The Tuesday after the passing of Hurricane Ian found me in pursuit of plugs of garden vegetables including broccoli, cauliflower, kale and collards. Starting all of these from seed is easy but plugs give you a jump start. Tate’s Feed and Seed in downtown Brunswick was expecting a fresh delivery that afternoon but had a few plants worthy of taking home. Lowes and Home Depot had minimum inventory, all of which was in bad shape. Ace Garden Center wasn’t expecting any deliveries until the end of the week. Rather than walk away empty-handed, I browsed the plants coming off the delivery trucks. My goodness, the amount of chrysanthemum plants in all fashions of color and flower form was mind-boggling. Although generally a single season plant in our coastal zone 9A, I couldn’t resist grabbing a few.
Chrysanthemums are one of the most popular fall flowering plants in the United States, where in many climatic zones they are perennials and come back year after year. The flowers are symbolic of friendship, happiness and well-being. Chrysanthemums are members of the daisy family, Asteraceae, one of the largest botanical families. Use of the flower in China dates back to the 15th century B.C. where it was used as a culinary herb. Somewhere between the 6th and 8th century A.D., it made its way into Japanese culture, embraced by the emperor as his crest and official seal. Individuals who had served the Japanese nation were decorated with the Supreme Order of the Chrysanthemum. By the 17th century A. D., the flower made its way into Europe where it became a symbol of death and used at funerals. In some countries, it is still the most common flower on grave sites.
However, when it came to use in the United States during Colonial times, it regained its positive reputation, rapidly becoming the “Queen of Fall Flowers.” My memories go back to fall football, where single stemmed cut mums of 6-8” in diameter were bought from stadium vendors as tokens of affection and given to lucky girls. The mums would have a smiley face on them or the letters OSU. I received a few in those youthful days. This tradition of football mums started in Texas in the 1930s. Today, I don’t attend football games but a bouquet of cut chrysanthemum flowers is one of my favorite long-lasting arrangements, and can often be found in a vase on the dining room table.
When I was teaching horticulture at The Ohio State University, chrysanthemums were on the list of the seven top perennials for a Zone 5 garden. Plants thrive when placed in a sunny spot where the plants can receive a minimum of 6 hours of sunlight during the growing season. Because they are short-day plants, flower initiation and development will begin only as the nights grow longer (at least 11-12 hours of uninterrupted darkness). That being said, research has proven that temperature can have an even greater impact on garden mums. Cooler evenings will promote earlier flowering in some climates. We had to pinch off early buds on our garden mums in Ohio in June and July to make more compact plants that would have greater blooms come fall. These concerns are not a problem in the coastal south, where we buy our plants for use during this time of year, with multiple flower buds on them. Rather than being grown in the ground, we leave them in containers, placing them in prominent areas on porches, front entry ways and other locations. After the blooms begin to fade, plants are generally discarded and replaced by poinsettias, cyclamen and amaryllis as the holiday season progresses.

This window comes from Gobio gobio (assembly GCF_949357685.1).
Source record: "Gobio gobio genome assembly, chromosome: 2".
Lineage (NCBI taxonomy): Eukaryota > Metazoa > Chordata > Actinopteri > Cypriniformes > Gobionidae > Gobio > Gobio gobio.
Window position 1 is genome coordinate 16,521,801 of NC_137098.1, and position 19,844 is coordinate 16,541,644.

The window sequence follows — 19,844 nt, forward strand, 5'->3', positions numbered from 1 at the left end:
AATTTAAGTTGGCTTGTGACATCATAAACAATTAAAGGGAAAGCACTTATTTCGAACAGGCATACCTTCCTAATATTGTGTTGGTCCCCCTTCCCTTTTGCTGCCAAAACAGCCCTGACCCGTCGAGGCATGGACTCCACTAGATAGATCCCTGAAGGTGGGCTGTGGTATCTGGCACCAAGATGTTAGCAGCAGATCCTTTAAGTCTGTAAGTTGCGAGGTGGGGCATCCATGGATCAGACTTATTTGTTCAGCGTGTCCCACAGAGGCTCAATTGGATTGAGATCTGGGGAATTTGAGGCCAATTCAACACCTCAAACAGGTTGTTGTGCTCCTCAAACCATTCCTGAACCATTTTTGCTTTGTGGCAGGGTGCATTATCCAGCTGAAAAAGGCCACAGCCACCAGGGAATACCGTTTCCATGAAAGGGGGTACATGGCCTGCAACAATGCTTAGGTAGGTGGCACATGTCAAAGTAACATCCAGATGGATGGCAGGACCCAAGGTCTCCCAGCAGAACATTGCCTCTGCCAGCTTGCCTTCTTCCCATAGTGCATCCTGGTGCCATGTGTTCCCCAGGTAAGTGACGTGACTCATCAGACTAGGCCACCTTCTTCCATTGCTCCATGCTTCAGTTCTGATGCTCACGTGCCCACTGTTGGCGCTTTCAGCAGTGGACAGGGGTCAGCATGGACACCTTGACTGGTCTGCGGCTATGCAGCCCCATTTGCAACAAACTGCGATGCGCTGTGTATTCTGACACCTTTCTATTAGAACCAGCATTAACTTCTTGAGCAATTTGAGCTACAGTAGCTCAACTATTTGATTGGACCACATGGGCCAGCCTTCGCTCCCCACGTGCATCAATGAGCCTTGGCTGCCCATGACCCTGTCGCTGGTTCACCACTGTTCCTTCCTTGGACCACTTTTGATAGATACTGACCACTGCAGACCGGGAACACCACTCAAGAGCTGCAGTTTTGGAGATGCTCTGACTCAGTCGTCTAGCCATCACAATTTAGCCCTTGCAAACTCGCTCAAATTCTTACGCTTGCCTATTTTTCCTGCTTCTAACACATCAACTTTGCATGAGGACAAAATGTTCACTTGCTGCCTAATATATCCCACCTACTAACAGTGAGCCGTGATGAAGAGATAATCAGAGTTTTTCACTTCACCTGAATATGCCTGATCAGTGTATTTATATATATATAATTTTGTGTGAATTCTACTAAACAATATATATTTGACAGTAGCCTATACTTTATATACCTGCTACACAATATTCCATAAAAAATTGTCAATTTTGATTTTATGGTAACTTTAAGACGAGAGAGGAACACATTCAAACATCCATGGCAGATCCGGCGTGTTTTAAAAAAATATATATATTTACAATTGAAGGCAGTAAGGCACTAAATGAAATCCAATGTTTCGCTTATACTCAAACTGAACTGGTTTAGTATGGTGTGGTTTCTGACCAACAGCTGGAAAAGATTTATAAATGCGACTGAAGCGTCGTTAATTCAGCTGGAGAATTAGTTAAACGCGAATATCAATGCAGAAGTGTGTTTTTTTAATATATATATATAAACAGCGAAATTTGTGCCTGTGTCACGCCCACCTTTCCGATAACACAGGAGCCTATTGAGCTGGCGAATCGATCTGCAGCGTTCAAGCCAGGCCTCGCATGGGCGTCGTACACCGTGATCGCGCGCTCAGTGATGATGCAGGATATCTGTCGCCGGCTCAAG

Can one successfully grow mums in our climate? Yes and no. It’s all about location. On the barrier islands and spots east of I-95, garden mums generally can’t tolerate tropical heat and summer humidity unless a microclimate is provided where conditions are cooler and less humid. As you move further inland and up into north Georgia, the climatic zone changes from Zone 9 to Zone 8 and then Zone 7, indicating a 10 degree decrease in average winter temperatures with each zone change. The cooler the climate, the better chances are for successfully growing a chrysanthemum as a perennial.
When purchasing a mum at a local garden center in our area, it has been my experience that many plants are excessively root-bound. It’s difficult to keep these well-watered. If possible, I knock the plants out to be sure roots are healthy and not tightly wrapped around the pot. If roots are healthy but the plant is root-bound, I will take it home, lightly score the root ball to separate the roots and place the plant in a larger container filled with good potting soil – even if it’s only for 4-6 weeks or so. It helps the plant avoid wilting and allows for longer lasting blooms.
On a final note, “mum’s the word” is a popular English idiom referring to “being silent; do not reveal.” In the case of chrysanthemums, it’s just the opposite. Mums are worth talking about! Happy gardening!